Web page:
The History of Chocolate
The origin of this delectable confection traces its roots to Central and South America, where the cacao beans were first grown. The native Aztecs in modern-day Mexico and other civilizations in the area drank chocolate mixed with chilies and achiote called “xocotatl” (bitter water) or “chocolatl” (hot water). Cacao beans were so valuable among the Aztecs that it was even used as tax payments.
It was Christopher Columbus who first brought chocolate to Europe when he explored the Aztec Empire of its riches and introduced the cacao beans to King Ferdinand and Queen Isabella of Spain, but it was the Spanish friars who brought cacao to a broader market.
The Spanish conquest of the Aztecs provided the colonizers an opportunity to export cacao beans to Europe, where it became a favorite among royalty and the aristocrats. The first recorded large-scale shipment of chocolate to Europe traveled from Veracruz, Mexico, to Sevilla, Spain, in 1585. The Aztec version of the chocolate drink, however, was instead sweetened with sugar, milk, and vanilla (a spice that was native to Mexico), while removing the chili pepper to suit European tastes.
Several European empires, most notably the Spaniards and the French, colonized parts of Africa and turned the land into cacao plantations, using Africans as slaves to help manage them. Because cacao was grown on different soil, the taste quality of chocolate changed, thus becoming a luxury item among the noblemen. Nowadays, Western Africa produces two-thirds of the world’s cocoa, with Côte d´Ivoire growing almost half of it.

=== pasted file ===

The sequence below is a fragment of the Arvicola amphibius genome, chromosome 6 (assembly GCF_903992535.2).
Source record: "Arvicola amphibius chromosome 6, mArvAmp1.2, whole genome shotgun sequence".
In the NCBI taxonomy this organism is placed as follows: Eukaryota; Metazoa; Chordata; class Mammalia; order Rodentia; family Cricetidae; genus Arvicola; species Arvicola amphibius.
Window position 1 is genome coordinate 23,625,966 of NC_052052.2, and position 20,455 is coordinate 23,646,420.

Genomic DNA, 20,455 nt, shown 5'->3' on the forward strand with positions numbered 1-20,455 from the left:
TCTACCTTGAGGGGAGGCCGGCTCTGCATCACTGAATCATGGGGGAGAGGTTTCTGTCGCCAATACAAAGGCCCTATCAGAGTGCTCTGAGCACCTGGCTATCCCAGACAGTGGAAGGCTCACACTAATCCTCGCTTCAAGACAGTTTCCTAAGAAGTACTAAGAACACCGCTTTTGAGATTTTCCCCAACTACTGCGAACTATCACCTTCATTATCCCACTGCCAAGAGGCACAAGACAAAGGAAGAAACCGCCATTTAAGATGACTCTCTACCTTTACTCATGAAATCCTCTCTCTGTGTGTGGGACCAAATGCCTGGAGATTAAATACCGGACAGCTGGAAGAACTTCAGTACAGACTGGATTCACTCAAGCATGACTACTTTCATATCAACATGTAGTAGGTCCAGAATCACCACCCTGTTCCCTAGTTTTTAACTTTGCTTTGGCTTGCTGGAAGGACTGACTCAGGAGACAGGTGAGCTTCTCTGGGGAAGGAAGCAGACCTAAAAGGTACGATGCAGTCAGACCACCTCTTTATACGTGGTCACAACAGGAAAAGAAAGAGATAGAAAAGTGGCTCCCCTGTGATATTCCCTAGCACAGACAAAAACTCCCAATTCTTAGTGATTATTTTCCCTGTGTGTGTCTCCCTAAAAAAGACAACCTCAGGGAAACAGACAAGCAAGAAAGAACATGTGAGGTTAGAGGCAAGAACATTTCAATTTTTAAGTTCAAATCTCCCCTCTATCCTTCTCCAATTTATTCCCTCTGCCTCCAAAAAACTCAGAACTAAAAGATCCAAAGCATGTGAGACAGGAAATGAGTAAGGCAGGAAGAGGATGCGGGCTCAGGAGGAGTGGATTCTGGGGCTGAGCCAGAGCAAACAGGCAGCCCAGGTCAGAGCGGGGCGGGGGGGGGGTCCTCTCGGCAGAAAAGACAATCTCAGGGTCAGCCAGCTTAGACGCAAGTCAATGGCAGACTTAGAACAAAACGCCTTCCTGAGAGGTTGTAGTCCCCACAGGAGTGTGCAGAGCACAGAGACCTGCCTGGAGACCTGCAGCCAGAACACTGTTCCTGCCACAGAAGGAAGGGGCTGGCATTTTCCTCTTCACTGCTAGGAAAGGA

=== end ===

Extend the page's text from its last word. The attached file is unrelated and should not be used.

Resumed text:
England got to taste chocolate in the second half of the 17th Century, with its first chocolate house opened in London in 1657. By 1689, noted physician Hans Sloane developed a milk chocolate drink in Jamaica, which was initially used by apothecaries before being sold to John and Benjamin Cadbury, the founders of Cadbury chocolate company.
In the 1700s, during the Industrial Revolution, machines were able to squeeze out the cocoa butter from chocolate, creating hard and durable chocolate that became modern chocolate bars. From then on, people from all over appreciate the goodness of chocolate in its solid form.
- Valentine’s 2010: Taza Guajillo Chili Chocolate–A Review (basilandspice.com)
- Nine Raw Chocolatiers (coolhunting.com)